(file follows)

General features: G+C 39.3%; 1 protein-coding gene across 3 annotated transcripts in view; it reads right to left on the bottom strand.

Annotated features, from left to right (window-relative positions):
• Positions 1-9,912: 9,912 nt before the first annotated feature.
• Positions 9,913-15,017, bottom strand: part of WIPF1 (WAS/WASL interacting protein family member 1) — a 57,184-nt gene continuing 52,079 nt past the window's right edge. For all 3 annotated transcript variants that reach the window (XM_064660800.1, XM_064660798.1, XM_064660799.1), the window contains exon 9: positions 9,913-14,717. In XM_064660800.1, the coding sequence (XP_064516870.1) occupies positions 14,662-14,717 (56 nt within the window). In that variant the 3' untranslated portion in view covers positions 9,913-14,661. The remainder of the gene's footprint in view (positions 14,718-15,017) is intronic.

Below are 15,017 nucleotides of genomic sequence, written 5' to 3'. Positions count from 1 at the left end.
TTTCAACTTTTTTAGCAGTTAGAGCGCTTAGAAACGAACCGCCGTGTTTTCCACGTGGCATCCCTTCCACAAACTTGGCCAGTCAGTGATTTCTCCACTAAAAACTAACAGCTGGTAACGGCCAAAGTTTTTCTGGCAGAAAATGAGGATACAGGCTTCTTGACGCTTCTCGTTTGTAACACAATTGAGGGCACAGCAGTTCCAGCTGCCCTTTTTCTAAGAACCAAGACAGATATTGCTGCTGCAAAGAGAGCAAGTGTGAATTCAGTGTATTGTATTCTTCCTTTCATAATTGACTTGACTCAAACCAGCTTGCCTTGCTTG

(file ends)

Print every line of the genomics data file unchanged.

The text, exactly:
General features: G+C 39.3%; 1 protein-coding gene across 3 annotated transcripts in view; it reads right to left on the bottom strand.

Annotated features, from left to right (window-relative positions):
• Positions 1-9,912: 9,912 nt before the first annotated feature.
• Positions 9,913-15,017, bottom strand: part of WIPF1 (WAS/WASL interacting protein family member 1) — a 57,184-nt gene continuing 52,079 nt past the window's right edge. For all 3 annotated transcript variants that reach the window (XM_064660800.1, XM_064660798.1, XM_064660799.1), the window contains exon 9: positions 9,913-14,717. In XM_064660800.1, the coding sequence (XP_064516870.1) occupies positions 14,662-14,717 (56 nt within the window). In that variant the 3' untranslated portion in view covers positions 9,913-14,661. The remainder of the gene's footprint in view (positions 14,718-15,017) is intronic.

Below are 15,017 nucleotides of genomic sequence, written 5' to 3'. Positions count from 1 at the left end.
TTTCAACTTTTTTAGCAGTTAGAGCGCTTAGAAACGAACCGCCGTGTTTTCCACGTGGCATCCCTTCCACAAACTTGGCCAGTCAGTGATTTCTCCACTAAAAACTAACAGCTGGTAACGGCCAAAGTTTTTCTGGCAGAAAATGAGGATACAGGCTTCTTGACGCTTCTCGTTTGTAACACAATTGAGGGCACAGCAGTTCCAGCTGCCCTTTTTCTAAGAACCAAGACAGATATTGCTGCTGCAAAGAGAGCAAGTGTGAATTCAGTGTATTGTATTCTTCCTTTCATAATTGACTTGACTCAAACCAGCTTGCCTTGCTTG